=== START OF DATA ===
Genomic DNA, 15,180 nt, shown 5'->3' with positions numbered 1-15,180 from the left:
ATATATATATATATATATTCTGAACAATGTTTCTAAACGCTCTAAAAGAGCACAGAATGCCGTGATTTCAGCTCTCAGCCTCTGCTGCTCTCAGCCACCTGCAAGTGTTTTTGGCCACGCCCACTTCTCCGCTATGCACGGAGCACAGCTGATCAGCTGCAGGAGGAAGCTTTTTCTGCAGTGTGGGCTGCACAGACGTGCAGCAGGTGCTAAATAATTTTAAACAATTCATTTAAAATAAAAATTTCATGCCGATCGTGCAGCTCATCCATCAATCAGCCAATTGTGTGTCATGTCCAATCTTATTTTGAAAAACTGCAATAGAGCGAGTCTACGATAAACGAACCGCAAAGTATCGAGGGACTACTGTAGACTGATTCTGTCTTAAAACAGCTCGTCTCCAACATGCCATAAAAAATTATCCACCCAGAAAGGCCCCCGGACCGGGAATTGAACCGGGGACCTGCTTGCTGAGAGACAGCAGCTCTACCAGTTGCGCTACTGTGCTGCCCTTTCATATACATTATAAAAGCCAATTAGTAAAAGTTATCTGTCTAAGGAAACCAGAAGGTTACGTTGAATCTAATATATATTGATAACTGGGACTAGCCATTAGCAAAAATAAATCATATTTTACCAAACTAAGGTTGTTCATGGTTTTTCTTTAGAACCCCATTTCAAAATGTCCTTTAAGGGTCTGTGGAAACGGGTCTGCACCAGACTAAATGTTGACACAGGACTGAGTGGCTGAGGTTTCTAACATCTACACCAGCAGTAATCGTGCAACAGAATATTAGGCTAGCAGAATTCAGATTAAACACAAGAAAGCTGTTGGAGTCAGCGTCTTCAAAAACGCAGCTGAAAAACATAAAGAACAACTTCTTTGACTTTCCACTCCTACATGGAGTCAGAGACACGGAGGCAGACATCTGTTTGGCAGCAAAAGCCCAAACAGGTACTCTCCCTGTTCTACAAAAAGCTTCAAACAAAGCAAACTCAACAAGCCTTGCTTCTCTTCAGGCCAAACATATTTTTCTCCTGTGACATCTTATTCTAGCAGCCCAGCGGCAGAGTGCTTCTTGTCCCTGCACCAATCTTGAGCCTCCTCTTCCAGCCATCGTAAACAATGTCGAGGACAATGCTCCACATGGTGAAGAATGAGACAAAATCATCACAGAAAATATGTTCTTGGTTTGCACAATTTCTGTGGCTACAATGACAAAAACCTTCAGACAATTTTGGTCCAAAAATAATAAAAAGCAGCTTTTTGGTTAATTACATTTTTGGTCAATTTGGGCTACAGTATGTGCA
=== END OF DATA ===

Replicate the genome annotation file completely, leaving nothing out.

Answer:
Genomic DNA, 15,180 nt, shown 5'->3' with positions numbered 1-15,180 from the left:
ATATATATATATATATATTCTGAACAATGTTTCTAAACGCTCTAAAAGAGCACAGAATGCCGTGATTTCAGCTCTCAGCCTCTGCTGCTCTCAGCCACCTGCAAGTGTTTTTGGCCACGCCCACTTCTCCGCTATGCACGGAGCACAGCTGATCAGCTGCAGGAGGAAGCTTTTTCTGCAGTGTGGGCTGCACAGACGTGCAGCAGGTGCTAAATAATTTTAAACAATTCATTTAAAATAAAAATTTCATGCCGATCGTGCAGCTCATCCATCAATCAGCCAATTGTGTGTCATGTCCAATCTTATTTTGAAAAACTGCAATAGAGCGAGTCTACGATAAACGAACCGCAAAGTATCGAGGGACTACTGTAGACTGATTCTGTCTTAAAACAGCTCGTCTCCAACATGCCATAAAAAATTATCCACCCAGAAAGGCCCCCGGACCGGGAATTGAACCGGGGACCTGCTTGCTGAGAGACAGCAGCTCTACCAGTTGCGCTACTGTGCTGCCCTTTCATATACATTATAAAAGCCAATTAGTAAAAGTTATCTGTCTAAGGAAACCAGAAGGTTACGTTGAATCTAATATATATTGATAACTGGGACTAGCCATTAGCAAAAATAAATCATATTTTACCAAACTAAGGTTGTTCATGGTTTTTCTTTAGAACCCCATTTCAAAATGTCCTTTAAGGGTCTGTGGAAACGGGTCTGCACCAGACTAAATGTTGACACAGGACTGAGTGGCTGAGGTTTCTAACATCTACACCAGCAGTAATCGTGCAACAGAATATTAGGCTAGCAGAATTCAGATTAAACACAAGAAAGCTGTTGGAGTCAGCGTCTTCAAAAACGCAGCTGAAAAACATAAAGAACAACTTCTTTGACTTTCCACTCCTACATGGAGTCAGAGACACGGAGGCAGACATCTGTTTGGCAGCAAAAGCCCAAACAGGTACTCTCCCTGTTCTACAAAAAGCTTCAAACAAAGCAAACTCAACAAGCCTTGCTTCTCTTCAGGCCAAACATATTTTTCTCCTGTGACATCTTATTCTAGCAGCCCAGCGGCAGAGTGCTTCTTGTCCCTGCACCAATCTTGAGCCTCCTCTTCCAGCCATCGTAAACAATGTCGAGGACAATGCTCCACATGGTGAAGAATGAGACAAAATCATCACAGAAAATATGTTCTTGGTTTGCACAATTTCTGTGGCTACAATGACAAAAACCTTCAGACAATTTTGGTCCAAAAATAATAAAAAGCAGCTTTTTGGTTAATTACATTTTTGGTCAATTTGGGCTACAGTATGTGCA